Importantly, BitMEX is not a ‘spot market’, where fiat currency (dollars, euros, etc.) can be exchanged for bitcoin. Rather, it is a derivatives exchange. Users deposit bitcoin and use those deposits to speculate on the price of bitcoin via futures and options contracts (‘Using bitcoin to speculate on bitcoin sounds counter-intuitive, but it works really well,’ says Reed.)
BitMEX launched in 2014 and was originally targeted at institutional traders. But after some initial excitement, the number of users dwindled to virtually zero over a period of six to nine months ‘because they didn’t have anyone to trade with except for each other’. Reed explains: ‘Exchanges are like social networks. No one is there unless everyone is there.’ It was time for a rethink.
The upshot of that rethink was for BitMEX to broaden its appeal to retail traders — individuals trading their own money. ‘We democratised bitcoin trading,’ Reed says. ‘When we pivoted, we delivered professional-grade, Wall Street-level trading systems to everyone in the crypto universe, something no other exchange had done.’
One of the big things BitMEX offered was leverage — lots of it. For traders, significant leverage is wildly attractive because, although the risks of failure are considerable, the opportunity for reward is high.
But achieving this high-leverage capability was no simple task, says Reed. ‘Traditional markets can issue margin calls, making traders put money on the table or see their position liquidated. But bitcoin markets are a little different because we don’t have the ability to come after these customers for the money they may owe us. It’s bitcoin, right? We can’t just pull more bitcoin from their bank accounts. We don’t even interact with bank accounts. It’s very deliberately not possible for us to do that, and people like that that’s impossible. But it means we have to use some very sophisticated mathematics and some very fast systems to regulate the order books and guarantee nobody can ever lose more than the collateral they’ve put up.’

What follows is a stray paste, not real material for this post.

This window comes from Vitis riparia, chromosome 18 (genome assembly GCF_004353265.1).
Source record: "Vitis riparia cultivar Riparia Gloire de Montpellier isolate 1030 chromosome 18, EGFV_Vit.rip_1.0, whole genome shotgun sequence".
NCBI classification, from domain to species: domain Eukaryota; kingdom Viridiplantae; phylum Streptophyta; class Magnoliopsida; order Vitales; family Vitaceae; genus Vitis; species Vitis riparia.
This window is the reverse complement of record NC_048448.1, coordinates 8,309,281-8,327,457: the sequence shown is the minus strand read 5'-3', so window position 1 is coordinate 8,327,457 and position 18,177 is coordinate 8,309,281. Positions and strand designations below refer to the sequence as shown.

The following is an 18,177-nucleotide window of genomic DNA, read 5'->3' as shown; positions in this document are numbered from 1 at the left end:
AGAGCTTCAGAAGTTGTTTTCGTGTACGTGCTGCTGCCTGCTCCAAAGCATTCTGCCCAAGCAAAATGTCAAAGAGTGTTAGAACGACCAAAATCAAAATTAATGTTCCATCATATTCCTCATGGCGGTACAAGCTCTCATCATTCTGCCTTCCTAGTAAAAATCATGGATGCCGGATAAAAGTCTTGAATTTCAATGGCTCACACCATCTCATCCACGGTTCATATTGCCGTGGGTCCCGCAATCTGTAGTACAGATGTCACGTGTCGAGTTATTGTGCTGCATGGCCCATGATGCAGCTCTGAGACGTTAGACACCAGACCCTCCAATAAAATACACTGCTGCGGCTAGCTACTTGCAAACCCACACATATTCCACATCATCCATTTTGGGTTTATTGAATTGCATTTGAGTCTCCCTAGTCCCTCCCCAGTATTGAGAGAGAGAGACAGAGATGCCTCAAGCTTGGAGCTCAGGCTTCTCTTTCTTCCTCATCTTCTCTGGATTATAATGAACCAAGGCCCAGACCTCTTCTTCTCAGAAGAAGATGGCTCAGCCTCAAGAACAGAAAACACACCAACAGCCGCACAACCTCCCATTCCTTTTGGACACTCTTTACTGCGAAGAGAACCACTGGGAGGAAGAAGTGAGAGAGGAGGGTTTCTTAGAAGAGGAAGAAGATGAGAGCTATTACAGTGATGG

This innovation and the launch of an immensely popular swap product resulted in BitMEX’s popularity with traders soaring almost instantly. Reed says throughout last year, the exchange experienced 70 per cent growth, every month. ‘It was dizzying.’ Today the daily value of perpetual swap trades on BitMEX is between $2.5 billion and $8 billion — bigger than the entire traded volumes on the Australian stock exchange and not far behind Hong Kong’s stock exchange.
Reed says: ‘BitMEX is a 24/7 global platform that never quits, offering high-frequency leveraged access, in a safe way, where the exchange is not open to risk and users have the power that they need to get in and out quickly. That’s the true innovation. There are no other markets like this. We are greatly democratising access to these kinds of markets.’
Not such a bozo after all.